Opioid

man using syringe
Urban Seed Education via flickr, Creative Commons / https://flic.kr/p/7Akc6y

New cases of hepatitis B and C have risen significantly in North Carolina in recent years. In response, state health officials are warning those at a higher risk for the infection to get tested. 

Photo: Mark Martin
Courtesy of Mark Martin

North Carolina's Supreme Court Chief Justice has announced he's joining a task force to seek multi-state solutions to the national opioid crisis. Justice Mark Martin will serve as a member of the Regional Judicial Opioid Initiative.

WUNCPolitics Podcast
WUNC

On this edition of the WUNC politics podcast, a conversation with Rose Hoban of North Carolina Heath News.

ep_jhu / Flickr, Creative Commons https://flic.kr/p/63jLJE

North Carolina is receiving a large federal grant to treat people addicted to opioids. Governor Roy Cooper announced Thursday that the state will receive $31 million for treatment initiatives over the next two years.

The RTI International study on TROSA
RTI International / TROSA

The Durham-based substance abuse recovery program TROSA saves North Carolina $7.5 million annually.

The Robert Wood Johnson green map below shows the distribution of North Carolina’s health outcomes, based on an equal weighting of length and quality of life.
County Health Rankings / Robert Wood Johnson Foundation

A new analysis of health statistics shows there is still a divide between rural and urban health outcomes in North Carolina. 

The annual report from the Robert Wood Johnson Foundation shows the healthiest counties are Wake, Orange and Union. The worst outcomes were in Edgecombe, Scotland and Robeson counties.

Drew Gintis and his dog
Photo Courtesy of Marsha Gintis

Drew Gintis was a teenager when he started wrestling at Athens Drive High School in Raleigh.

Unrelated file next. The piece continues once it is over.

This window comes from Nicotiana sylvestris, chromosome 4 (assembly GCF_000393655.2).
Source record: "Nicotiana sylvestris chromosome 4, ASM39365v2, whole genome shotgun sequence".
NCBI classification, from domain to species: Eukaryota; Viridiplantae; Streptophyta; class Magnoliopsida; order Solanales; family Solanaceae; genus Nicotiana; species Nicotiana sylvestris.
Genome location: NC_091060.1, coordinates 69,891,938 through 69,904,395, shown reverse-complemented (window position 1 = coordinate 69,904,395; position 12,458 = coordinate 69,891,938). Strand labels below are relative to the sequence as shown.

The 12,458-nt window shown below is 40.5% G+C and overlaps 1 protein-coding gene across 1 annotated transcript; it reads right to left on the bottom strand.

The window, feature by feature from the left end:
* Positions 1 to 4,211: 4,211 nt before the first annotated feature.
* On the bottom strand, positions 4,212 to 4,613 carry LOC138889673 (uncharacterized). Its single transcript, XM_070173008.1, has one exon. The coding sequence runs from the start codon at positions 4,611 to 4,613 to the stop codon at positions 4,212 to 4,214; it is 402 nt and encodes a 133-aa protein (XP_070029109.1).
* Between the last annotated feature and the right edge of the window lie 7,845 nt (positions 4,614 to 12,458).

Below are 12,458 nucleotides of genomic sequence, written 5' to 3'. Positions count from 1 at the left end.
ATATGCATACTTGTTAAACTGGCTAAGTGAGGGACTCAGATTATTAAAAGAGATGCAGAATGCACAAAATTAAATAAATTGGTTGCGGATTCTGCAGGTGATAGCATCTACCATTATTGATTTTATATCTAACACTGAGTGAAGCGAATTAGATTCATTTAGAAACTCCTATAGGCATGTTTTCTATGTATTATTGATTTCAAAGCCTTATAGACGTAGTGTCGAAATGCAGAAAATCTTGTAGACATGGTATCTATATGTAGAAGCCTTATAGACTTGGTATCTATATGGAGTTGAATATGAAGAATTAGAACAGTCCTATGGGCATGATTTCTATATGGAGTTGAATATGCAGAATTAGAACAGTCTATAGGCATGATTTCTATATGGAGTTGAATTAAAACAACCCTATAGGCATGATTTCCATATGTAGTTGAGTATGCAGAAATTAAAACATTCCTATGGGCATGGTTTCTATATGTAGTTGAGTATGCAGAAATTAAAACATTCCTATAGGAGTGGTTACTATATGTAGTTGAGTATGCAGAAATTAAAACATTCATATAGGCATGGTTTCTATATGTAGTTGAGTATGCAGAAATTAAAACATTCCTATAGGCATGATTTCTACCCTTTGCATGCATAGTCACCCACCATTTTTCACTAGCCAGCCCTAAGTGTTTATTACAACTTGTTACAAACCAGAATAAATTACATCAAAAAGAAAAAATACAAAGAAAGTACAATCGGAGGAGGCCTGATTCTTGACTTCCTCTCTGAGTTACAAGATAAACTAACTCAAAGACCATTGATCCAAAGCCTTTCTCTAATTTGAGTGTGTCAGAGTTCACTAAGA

And he loved it, even though he lost every match his freshman year, said his mother, Marsha Gintis.

“[He] worked so hard and by his junior year he had a 21 and 2 record,” she said. “His dream was to go to states.”

Prescription pills
Wikpedia

Note: this program is a rebroadcast from December 15, 2016.

President Obama signed legislation this week allocating $1 billion dollars to address the nation's worsening opioid crisis. Overdose deaths are on the rise, and current policies are inadequate in addressing the issues. 

Courtesy Samuel Peterson

Samuel Peterson has battled addiction all of his life.  When he was young, it was sugar. In his twenties, he turned to methadone and cocaine. As an adult, he moved to prescription painkillers and later heroin.

He eventually found sobriety, and in his 50s, Peterson enrolled at the University of North Carolina at Chapel Hill. He also wrote a play. But underneath these life achievements was the pull of addiction.
 

Photos of Selena, the daughter of Louise Vincent
Jason deBruyn / WUNC

This is the final of three stories in a series looking into North Carolina's opioid drug epidemic. Read the first and second stories.

Louise Vincent believes her daughter, Selena, would still be alive today if a harm reduction treatment method were more widely accepted.

Narcan kits that provide naloxone
Jason deBruyn / WUNC

This is the second of three stories in a series looking into North Carolina's opioid drug epidemic. Read the first story here.

Brunswick County Sheriff John Ingram was losing a battle against drugs.

Louise Vincent sits in her office and looks at photos of Selena
Jason deBruyn / WUNC

This is the first of three stories in a series looking into North Carolina's opioid drug epidemic.

On many days, Louise Vincent still cries.

She thinks about what might have been. Maybe her daughter, Selena, could have been a mother herself. Maybe a teacher. Maybe a social worker.

An image of a bottle of OxyContin
Toby Talbot / AP Photo

Deaths by opioid overdose are on the rise nationwide, and North Carolina remains hit hard by the epidemic.  In 2014, opioids killed more than 28,000 people, more than any years on record.  At least half of all opioid overdose deaths involve a prescription opioid.